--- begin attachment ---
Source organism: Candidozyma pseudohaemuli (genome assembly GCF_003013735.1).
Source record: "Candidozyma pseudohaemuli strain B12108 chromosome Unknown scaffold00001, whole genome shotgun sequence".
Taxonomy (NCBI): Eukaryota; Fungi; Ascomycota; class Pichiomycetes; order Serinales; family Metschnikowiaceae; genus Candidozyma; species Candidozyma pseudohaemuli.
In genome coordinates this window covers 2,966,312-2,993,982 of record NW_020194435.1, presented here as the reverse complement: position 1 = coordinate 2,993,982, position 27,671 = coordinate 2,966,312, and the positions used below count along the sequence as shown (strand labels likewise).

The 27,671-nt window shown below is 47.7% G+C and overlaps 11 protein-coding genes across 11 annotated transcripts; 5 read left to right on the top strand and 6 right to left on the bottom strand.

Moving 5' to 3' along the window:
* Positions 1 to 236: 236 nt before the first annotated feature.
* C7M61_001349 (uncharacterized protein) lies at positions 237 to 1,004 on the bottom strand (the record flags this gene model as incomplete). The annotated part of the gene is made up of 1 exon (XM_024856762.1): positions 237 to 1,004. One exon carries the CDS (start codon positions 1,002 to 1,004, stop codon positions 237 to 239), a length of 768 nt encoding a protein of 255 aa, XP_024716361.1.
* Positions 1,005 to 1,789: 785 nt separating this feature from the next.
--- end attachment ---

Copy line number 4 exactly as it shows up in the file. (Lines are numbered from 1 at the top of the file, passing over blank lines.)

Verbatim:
In genome coordinates this window covers 2,966,312-2,993,982 of record NW_020194435.1, presented here as the reverse complement: position 1 = coordinate 2,993,982, position 27,671 = coordinate 2,966,312, and the positions used below count along the sequence as shown (strand labels likewise).